As the post title says, 2013 was not a good year for pedestrian safety in San Francisco. The number of fatal accidents that occurred in those 12 months made it the deadliest year in the past seven for pedestrians. December was particularly bad, with seven total pedestrian fatalities.
Even though it is the pedestrian that most often suffers the fatal injuries in an auto-pedestrian collision, it is often the driver that is found to be at fault in causing it. Behaviors such as speeding, running a red light or failing to stop before the crosswalk limit lines are some of the common causes of these types of accidents — and the basis for a personal injury or wrongful death claim.
Sadly, it can be easy for drivers to fail to grasp the seriousness of these types of negligent driving behaviors. Not every instance of speeding or every stop sign that is run results in an accident. Causing a serious or fatal accident could quickly put these risks into perspective, but San Francisco Police Chief Greg Suhr doesn’t want this to be way that the lesson is learned.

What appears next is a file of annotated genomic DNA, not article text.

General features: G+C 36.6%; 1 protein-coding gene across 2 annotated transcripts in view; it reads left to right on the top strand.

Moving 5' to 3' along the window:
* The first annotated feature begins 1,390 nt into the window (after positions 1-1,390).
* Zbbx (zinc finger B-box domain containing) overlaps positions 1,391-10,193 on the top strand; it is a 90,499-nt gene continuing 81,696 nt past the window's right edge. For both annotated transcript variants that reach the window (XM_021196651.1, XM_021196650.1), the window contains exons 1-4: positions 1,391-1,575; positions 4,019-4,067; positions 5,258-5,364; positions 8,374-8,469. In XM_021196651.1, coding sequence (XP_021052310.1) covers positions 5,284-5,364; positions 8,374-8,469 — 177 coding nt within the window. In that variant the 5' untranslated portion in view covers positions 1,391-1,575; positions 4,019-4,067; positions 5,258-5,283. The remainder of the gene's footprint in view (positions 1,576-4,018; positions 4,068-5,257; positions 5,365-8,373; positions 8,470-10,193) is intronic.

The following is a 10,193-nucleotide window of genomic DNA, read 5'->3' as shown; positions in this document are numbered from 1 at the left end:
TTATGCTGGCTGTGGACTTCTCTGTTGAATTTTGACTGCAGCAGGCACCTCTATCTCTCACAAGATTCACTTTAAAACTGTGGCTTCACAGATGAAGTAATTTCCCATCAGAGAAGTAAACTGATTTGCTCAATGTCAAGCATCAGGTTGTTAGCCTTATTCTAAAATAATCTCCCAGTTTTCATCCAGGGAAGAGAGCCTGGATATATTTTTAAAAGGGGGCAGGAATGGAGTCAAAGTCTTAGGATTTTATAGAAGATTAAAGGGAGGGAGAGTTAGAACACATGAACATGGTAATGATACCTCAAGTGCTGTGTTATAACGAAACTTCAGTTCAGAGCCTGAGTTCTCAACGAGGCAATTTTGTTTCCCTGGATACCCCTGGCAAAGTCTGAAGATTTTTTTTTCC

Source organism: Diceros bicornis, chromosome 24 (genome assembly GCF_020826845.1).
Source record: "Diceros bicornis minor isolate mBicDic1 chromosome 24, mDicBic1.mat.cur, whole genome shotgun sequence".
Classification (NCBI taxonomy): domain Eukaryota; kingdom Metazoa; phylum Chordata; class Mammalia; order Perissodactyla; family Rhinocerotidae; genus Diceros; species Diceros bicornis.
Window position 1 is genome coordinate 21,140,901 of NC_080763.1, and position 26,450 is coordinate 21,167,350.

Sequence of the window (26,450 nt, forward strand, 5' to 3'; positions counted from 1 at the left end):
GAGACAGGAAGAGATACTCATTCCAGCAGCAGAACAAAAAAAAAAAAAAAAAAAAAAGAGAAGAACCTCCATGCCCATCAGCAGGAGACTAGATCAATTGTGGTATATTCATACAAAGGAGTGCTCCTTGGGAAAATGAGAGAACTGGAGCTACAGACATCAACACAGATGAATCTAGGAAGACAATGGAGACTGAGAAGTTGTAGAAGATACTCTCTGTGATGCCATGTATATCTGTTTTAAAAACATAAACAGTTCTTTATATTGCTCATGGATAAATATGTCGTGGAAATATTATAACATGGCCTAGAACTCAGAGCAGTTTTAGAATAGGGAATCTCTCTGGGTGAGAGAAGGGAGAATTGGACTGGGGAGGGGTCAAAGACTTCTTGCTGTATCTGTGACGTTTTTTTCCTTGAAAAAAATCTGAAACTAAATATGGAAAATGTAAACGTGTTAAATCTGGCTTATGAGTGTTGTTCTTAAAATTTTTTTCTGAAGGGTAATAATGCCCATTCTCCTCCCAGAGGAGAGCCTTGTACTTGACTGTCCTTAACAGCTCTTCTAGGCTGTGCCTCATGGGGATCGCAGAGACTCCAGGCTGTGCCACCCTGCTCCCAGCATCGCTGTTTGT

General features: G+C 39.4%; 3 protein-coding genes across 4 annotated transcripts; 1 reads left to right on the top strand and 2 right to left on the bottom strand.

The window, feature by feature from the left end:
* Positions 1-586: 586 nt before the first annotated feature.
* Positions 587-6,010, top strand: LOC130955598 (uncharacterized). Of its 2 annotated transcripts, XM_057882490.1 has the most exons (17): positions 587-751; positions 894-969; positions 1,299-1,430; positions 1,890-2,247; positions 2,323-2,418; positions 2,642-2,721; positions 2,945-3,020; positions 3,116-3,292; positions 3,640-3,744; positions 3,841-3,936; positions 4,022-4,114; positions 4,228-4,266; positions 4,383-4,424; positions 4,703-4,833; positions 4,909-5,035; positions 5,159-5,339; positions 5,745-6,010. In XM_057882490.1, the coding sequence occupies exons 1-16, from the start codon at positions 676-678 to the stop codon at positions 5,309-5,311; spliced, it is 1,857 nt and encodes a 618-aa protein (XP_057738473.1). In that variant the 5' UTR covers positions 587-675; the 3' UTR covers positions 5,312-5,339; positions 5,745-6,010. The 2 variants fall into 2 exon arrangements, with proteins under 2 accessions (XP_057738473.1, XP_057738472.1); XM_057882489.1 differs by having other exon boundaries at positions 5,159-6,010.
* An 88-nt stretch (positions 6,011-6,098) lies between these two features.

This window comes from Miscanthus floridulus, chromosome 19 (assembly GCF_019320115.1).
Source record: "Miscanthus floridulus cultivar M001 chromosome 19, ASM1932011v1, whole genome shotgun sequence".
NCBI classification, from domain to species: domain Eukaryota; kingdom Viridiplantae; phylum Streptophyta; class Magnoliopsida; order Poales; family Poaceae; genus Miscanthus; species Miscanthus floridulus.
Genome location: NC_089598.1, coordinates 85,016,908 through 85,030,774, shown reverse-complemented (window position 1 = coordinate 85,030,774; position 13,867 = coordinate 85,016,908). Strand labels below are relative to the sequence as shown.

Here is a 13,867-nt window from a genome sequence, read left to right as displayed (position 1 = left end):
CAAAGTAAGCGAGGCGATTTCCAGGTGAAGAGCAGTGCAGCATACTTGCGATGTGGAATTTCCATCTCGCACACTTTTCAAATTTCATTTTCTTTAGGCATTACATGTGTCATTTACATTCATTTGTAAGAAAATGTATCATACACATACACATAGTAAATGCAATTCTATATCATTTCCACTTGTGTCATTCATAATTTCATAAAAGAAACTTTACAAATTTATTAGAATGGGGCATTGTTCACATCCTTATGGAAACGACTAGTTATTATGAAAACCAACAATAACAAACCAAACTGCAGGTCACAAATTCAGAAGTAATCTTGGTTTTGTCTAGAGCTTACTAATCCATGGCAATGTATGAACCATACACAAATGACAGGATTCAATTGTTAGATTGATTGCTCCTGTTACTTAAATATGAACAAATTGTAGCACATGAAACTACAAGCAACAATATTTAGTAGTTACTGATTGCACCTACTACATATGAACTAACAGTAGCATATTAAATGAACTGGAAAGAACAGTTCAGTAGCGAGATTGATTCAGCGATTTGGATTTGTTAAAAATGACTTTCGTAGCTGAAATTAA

Instead, Chief Suhr hopes to deter drivers from committing traffic violations that put pedestrians at risk by increasing the enforcement of these laws. He announced on Thursday, Jan. 16, that he intends to up the amount of citations that the department hands out for these violations.
As an example of the seriousness of the campaign, he noted that in one day, the department had already issued 40 citations at a single intersection known as a dangerous one for pedestrians and bicyclists. “You will see more of that kind of enforcement,” he warned drivers.
Source: SF Gate, “S.F. police chief vows change in light of pedestrian deaths,” Michael Cabanatuan, Jan. 17, 2014